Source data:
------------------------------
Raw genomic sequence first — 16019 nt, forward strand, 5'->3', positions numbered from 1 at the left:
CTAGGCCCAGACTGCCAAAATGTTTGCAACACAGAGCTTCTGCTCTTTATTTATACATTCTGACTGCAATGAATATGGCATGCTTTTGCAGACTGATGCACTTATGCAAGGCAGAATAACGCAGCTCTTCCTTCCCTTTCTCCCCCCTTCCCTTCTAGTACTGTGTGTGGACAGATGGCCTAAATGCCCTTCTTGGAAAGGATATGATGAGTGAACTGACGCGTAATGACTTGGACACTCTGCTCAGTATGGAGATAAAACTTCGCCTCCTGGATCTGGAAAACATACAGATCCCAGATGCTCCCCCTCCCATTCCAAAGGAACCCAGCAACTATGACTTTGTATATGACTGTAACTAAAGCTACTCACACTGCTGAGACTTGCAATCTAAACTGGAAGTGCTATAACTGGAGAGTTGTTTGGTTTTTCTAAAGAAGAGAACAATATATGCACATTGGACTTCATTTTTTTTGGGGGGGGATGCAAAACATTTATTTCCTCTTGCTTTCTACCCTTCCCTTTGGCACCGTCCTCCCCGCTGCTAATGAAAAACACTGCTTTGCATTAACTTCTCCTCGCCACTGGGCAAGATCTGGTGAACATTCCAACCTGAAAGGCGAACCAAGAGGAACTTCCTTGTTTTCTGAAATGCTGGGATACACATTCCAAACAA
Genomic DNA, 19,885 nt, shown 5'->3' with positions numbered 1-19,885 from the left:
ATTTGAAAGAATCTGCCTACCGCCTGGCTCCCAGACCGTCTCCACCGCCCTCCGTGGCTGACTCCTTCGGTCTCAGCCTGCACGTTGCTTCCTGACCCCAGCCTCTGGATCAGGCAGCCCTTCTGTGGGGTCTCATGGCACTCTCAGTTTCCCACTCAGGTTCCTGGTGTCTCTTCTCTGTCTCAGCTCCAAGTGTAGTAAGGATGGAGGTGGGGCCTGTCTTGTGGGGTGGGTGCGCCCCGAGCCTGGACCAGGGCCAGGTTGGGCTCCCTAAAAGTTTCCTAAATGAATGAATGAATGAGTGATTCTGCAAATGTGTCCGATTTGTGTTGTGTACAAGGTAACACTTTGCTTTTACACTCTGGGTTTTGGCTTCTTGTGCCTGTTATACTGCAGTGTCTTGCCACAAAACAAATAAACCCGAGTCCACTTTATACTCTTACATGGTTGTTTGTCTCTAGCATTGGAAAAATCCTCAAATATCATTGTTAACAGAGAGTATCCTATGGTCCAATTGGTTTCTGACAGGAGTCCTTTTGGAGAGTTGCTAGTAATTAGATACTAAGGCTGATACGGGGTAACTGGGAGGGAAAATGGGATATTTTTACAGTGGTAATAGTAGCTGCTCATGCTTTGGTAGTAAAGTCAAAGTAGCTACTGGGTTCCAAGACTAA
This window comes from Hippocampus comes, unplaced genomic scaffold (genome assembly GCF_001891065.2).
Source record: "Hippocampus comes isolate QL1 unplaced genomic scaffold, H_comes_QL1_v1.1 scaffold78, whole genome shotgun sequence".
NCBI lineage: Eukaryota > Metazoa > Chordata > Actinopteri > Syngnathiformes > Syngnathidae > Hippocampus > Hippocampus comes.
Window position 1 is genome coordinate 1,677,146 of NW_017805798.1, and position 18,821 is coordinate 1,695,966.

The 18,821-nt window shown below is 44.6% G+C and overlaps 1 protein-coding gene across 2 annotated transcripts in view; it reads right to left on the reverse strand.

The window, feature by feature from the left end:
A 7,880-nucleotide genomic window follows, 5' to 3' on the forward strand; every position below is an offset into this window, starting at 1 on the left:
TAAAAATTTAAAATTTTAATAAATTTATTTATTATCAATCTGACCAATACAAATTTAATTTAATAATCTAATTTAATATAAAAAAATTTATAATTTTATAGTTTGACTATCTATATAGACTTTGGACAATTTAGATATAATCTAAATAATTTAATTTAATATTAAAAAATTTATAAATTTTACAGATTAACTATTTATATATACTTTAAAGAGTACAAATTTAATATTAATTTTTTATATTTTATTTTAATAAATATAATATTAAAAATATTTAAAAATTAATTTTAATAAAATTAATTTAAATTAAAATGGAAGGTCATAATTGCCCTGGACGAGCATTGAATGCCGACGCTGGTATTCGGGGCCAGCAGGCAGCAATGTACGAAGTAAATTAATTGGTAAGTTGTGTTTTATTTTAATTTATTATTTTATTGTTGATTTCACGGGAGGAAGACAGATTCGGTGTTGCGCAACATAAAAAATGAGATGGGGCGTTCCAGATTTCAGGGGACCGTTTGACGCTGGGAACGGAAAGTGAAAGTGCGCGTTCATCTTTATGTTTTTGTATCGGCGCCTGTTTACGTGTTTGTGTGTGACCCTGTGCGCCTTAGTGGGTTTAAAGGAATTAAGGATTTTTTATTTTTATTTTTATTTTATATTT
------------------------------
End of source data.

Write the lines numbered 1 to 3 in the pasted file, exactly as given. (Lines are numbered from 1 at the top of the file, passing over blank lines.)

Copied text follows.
Raw genomic sequence first — 16019 nt, forward strand, 5'->3', positions numbered from 1 at the left:
CTAGGCCCAGACTGCCAAAATGTTTGCAACACAGAGCTTCTGCTCTTTATTTATACATTCTGACTGCAATGAATATGGCATGCTTTTGCAGACTGATGCACTTATGCAAGGCAGAATAACGCAGCTCTTCCTTCCCTTTCTCCCCCCTTCCCTTCTAGTACTGTGTGTGGACAGATGGCCTAAATGCCCTTCTTGGAAAGGATATGATGAGTGAACTGACGCGTAATGACTTGGACACTCTGCTCAGTATGGAGATAAAACTTCGCCTCCTGGATCTGGAAAACATACAGATCCCAGATGCTCCCCCTCCCATTCCAAAGGAACCCAGCAACTATGACTTTGTATATGACTGTAACTAAAGCTACTCACACTGCTGAGACTTGCAATCTAAACTGGAAGTGCTATAACTGGAGAGTTGTTTGGTTTTTCTAAAGAAGAGAACAATATATGCACATTGGACTTCATTTTTTTTGGGGGGGGATGCAAAACATTTATTTCCTCTTGCTTTCTACCCTTCCCTTTGGCACCGTCCTCCCCGCTGCTAATGAAAAACACTGCTTTGCATTAACTTCTCCTCGCCACTGGGCAAGATCTGGTGAACATTCCAACCTGAAAGGCGAACCAAGAGGAACTTCCTTGTTTTCTGAAATGCTGGGATACACATTCCAAACAA
Genomic DNA, 19,885 nt, shown 5'->3' with positions numbered 1-19,885 from the left: